Regional Gardening Reports :: National Gardening Association

Upper South

July, 2008
Regional Report

Order Garlic for Fall Planting

You might think that all garlic is alike, but just as with other vegetables, there are variations in flavors, hardiness, maturity times, storage quality, and so forth, with dozens of varieties available through mail-order specialty growers. Late fall is the ideal planting time, but in order to get the varieties you want, it's best to order in the summer, with delivery in September or later. There are two main types of garlic, softneck and hardneck. Softnecks have a milder flavor and are ideal for braiding, while hardnecks have a more full-bodied flavor and are easier to peel. Add some shallots and potato onions to the order, too.

Make Vegetable Salads

Lettuce and other greens may struggle during the heat of summer (although growing under shade cloth helps), but there are plenty of other salads to enjoy. Many combinations of raw or lightly cooked fresh vegetables combined with a vinaigrette are possible. Best of all, they can be made ahead of time for "fast food" when you're hungry. For example, try combining corn, cherry tomatoes, green beans, black beans, onions, and cilantro with a dressing made of olive oil, lime juice, jalapeno, garlic, and cumin.

Keep Hummingbird Containers Clean and Fresh

With summer's heat, it's more important than ever to clean and refill hummingbird feeders at least every other day to prevent the buildup of mold and bacteria. To make hummingbird nectar, mix 4 parts water with 1 part sugar. Boil the mixture, let it cool, then fill your feeders. The homemade nectar can be stored in the refrigerator for several days. Tap water is best since it contains minerals; water that is high in iron should not be used. Don't add red food coloring. If the hummingbirds are not using all the nectar, just add a smaller amount to the container.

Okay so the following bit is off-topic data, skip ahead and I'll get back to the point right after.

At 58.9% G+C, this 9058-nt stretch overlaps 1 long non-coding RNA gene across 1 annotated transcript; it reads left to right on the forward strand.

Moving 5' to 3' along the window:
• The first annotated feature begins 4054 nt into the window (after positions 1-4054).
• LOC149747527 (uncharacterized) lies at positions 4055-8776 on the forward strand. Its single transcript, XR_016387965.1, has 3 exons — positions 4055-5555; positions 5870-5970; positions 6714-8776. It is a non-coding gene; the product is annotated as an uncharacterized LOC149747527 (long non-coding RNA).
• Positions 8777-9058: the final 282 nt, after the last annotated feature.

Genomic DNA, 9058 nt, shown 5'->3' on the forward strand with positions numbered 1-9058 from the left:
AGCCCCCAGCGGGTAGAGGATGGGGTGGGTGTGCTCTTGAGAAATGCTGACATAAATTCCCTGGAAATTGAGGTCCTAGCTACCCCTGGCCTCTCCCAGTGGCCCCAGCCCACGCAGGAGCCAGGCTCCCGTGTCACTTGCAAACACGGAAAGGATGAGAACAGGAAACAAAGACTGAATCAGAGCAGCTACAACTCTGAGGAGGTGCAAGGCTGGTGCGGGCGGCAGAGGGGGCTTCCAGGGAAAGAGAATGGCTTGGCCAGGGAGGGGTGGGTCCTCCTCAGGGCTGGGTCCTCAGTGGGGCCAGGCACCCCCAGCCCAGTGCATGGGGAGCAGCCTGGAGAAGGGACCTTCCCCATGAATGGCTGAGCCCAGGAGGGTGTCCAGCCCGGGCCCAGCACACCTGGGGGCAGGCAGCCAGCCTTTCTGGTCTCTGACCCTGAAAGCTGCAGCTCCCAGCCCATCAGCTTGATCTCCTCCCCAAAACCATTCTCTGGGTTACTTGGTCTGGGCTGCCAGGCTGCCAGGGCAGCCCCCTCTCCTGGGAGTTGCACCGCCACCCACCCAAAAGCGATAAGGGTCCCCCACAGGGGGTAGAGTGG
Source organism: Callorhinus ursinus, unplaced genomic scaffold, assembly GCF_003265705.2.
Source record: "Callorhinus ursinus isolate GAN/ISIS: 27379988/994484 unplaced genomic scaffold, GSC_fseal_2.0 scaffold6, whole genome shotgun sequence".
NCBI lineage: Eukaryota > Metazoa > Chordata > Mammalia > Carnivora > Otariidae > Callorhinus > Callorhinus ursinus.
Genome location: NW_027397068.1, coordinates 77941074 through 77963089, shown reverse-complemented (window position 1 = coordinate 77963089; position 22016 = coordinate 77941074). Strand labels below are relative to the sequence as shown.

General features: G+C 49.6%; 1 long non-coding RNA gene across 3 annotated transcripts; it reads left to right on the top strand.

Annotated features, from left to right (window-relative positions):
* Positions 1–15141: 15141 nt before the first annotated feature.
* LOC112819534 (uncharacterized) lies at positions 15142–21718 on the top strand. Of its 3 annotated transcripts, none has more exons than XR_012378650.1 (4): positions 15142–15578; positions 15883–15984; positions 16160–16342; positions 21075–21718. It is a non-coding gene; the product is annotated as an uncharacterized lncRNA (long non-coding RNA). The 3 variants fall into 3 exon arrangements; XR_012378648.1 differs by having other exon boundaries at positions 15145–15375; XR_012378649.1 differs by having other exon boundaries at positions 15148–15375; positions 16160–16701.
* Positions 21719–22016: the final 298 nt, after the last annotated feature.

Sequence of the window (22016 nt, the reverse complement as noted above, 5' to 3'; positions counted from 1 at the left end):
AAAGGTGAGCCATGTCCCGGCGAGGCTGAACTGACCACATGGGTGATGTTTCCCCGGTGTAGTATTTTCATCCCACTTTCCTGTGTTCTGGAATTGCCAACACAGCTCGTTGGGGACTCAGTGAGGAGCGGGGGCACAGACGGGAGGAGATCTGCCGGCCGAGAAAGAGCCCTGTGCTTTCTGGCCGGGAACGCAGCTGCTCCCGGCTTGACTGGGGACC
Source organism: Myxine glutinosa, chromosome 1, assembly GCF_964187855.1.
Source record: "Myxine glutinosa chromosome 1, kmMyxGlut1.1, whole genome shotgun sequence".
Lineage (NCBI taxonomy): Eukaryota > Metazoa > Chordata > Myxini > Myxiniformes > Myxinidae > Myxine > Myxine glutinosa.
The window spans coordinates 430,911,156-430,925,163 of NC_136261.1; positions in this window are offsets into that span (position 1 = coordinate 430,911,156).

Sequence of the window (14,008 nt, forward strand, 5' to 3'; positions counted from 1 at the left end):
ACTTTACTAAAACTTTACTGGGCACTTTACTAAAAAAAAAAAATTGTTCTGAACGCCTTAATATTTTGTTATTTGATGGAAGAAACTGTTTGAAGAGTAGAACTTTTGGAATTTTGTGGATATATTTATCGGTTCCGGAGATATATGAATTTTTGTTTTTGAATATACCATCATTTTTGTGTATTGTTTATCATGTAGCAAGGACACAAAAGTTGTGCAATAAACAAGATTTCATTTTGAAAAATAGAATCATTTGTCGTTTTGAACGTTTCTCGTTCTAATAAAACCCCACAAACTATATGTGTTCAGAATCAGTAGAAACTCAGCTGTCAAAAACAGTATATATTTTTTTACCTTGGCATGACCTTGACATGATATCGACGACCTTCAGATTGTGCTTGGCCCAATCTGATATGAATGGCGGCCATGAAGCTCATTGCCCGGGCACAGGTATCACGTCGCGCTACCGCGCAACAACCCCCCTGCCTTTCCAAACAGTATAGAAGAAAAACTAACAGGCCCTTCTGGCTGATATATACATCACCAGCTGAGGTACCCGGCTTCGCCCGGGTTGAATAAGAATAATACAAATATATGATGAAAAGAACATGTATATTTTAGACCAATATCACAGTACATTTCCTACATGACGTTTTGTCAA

Learn To Pick a Ripe Melon

Telling when a melon is ripe can be a challenge, with much depending on the type of melon. Muskmelons are easy as they naturally detach, or slip, from the vine, leaving a dish-shaped scar where the stem attached. For ones already harvested, the scar will have a pleasant, musky aroma. For watermelons, wait for the tendril that attaches at the same point as the melon to dry and turn brown. Also, ripe watermelons normally develop a yellow color where the fruit lies on the ground. Except for the variety 'Earlidew', honeydew melons do not slip, but they do become soft on the flower end of the fruit.

Make Applesauce

For many gardeners and cooks, no apple makes better applesauce than 'Yellow Transparent'. This long-lived, super-hardy apple was brought from Russia to the Upper Midwest by the USDA in the 1870s. If you don't already have one of these, check out local orchards and farmers' markets. To make applesauce, core the apples but do not peel and quarter. For each quart of apples, add 1/3 cup water and 1/4 teaspoon ascorbic and citric acid mixture, such as Fruit Fresh. Cook apples until tender and puree. Cool and freeze, or process in a boiling-water bath for 20 minutes.


Today's site banner is by sunnyvalley and is called "Iris Eternal Bliss"